A phase difference between thus causes a rotation in the xz plane. This phase difference is exactly what is accumulated along an electrons path through a solid due to the different vectors at a given energy (typically Fermi energy) of the bands with opposite spin. As a result, the spin of an electron travelling through this Rashba medium will rotate as a function of distance travelled, where the amount of rotation depends on the momentum difference between the two parabolae; i.e. 2k0. The goal is now to manipulate this momentum splitting by an external parameter so that one can directly control the spin of an electron at the end of this medium. While this can be done by a gate voltage for some structures, we will here discuss the influence of structural changes. In our group we have shown by spin and angle-resolved photoemission that the Rashba splitting can be tuned by mixing different amounts of Pb and Bi on a Ag(111) surface [3]. Furthermore we have found that the spin-splitting of quantum well states in thin Pb films on Si(111) shows a strong dependence on the interface barrier [4] and may thus be tuned through the charge density in the substrate.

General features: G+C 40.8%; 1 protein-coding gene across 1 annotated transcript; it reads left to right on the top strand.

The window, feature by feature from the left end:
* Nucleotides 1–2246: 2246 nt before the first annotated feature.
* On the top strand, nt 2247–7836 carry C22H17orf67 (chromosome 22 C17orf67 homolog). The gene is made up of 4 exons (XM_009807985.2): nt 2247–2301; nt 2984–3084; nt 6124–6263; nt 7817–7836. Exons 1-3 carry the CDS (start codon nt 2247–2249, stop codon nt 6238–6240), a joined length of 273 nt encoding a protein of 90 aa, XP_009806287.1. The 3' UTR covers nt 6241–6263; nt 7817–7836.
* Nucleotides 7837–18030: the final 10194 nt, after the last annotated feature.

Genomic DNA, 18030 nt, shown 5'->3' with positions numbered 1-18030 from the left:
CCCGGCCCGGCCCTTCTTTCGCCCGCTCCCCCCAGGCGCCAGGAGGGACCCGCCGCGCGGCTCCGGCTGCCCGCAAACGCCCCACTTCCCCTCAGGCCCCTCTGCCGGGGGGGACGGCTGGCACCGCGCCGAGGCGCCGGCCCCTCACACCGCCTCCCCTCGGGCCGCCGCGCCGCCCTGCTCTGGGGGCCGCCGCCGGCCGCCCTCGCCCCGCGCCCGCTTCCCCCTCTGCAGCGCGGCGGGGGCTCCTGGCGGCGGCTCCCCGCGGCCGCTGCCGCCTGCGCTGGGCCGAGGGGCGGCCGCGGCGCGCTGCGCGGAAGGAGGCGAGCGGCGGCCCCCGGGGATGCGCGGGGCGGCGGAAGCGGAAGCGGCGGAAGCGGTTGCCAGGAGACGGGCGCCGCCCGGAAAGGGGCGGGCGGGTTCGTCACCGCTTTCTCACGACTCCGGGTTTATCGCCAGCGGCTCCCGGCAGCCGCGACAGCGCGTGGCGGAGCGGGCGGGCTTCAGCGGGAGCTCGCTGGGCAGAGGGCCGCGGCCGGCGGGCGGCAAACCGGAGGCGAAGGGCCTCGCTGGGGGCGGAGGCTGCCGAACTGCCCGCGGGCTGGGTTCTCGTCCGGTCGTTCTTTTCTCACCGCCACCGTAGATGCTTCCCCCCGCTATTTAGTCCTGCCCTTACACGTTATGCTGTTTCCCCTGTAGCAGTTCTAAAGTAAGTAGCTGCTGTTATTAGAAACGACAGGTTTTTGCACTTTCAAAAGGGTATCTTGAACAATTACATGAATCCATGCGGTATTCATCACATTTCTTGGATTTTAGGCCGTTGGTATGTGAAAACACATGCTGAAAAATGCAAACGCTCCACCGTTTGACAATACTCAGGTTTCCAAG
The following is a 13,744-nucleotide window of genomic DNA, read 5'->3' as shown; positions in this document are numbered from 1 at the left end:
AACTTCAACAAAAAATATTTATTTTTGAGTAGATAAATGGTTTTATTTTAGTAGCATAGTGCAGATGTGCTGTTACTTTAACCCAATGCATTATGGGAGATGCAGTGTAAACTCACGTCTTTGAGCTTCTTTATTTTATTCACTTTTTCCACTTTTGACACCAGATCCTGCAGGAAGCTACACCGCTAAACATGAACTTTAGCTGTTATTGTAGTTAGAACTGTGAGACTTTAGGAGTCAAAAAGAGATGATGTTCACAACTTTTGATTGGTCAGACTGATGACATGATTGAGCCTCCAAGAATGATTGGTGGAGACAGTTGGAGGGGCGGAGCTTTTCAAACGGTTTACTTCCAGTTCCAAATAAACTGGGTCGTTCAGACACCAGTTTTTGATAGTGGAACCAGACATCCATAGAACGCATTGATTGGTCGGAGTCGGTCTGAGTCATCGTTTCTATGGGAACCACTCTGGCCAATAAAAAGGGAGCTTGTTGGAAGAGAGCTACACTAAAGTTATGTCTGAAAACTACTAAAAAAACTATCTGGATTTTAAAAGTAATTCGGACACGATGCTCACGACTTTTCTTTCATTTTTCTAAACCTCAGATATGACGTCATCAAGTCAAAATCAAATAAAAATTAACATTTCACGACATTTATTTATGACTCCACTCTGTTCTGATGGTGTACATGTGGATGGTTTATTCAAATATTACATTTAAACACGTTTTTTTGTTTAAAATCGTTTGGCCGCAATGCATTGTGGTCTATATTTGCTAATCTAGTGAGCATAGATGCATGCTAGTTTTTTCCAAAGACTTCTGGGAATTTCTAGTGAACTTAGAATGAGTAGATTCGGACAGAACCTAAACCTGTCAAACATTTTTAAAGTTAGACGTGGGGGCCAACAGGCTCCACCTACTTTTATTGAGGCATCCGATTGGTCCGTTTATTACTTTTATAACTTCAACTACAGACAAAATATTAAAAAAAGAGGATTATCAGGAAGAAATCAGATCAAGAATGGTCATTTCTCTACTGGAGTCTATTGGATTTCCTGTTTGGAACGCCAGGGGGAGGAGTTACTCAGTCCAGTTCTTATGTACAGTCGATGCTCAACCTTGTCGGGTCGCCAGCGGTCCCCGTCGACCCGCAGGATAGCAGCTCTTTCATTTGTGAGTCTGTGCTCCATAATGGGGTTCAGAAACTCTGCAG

Spin injection and transport

A spin injector or spin filter can be defined as a medium which creates a current with a certain degree of spin-polarization from an initially unpolarized current. In a magnetic material this is achieved through the difference in density-of-states (DOS) of the majority and minority spin states at the Fermi level. As a result of the Rashba effect the density-of-states of the nearly two-dimensional electron gas is no longer constant, but shows a strong energy dependence as depicted in Fig. 1(b). Between the crossing point of the two parabolae and the band apex the DOS shows a Van Hove type singularity, which is predicted to have substantial influence on the electronic properties through the enhanced electron-phonon coupling. An other interesting situation arises exactly at the crossing point , here the DOS of one spin orientation vanishes whereas the other spin direction has a large DOS. At the interface between a Rashba medium and a normal metal the spin polarization of a current accross this interface can be as large as 80% [3]. Depending on the polarity of a voltage accross the interface, a Rashba-spin-degenerate metal interface can either be used as a spin injector or acceptor.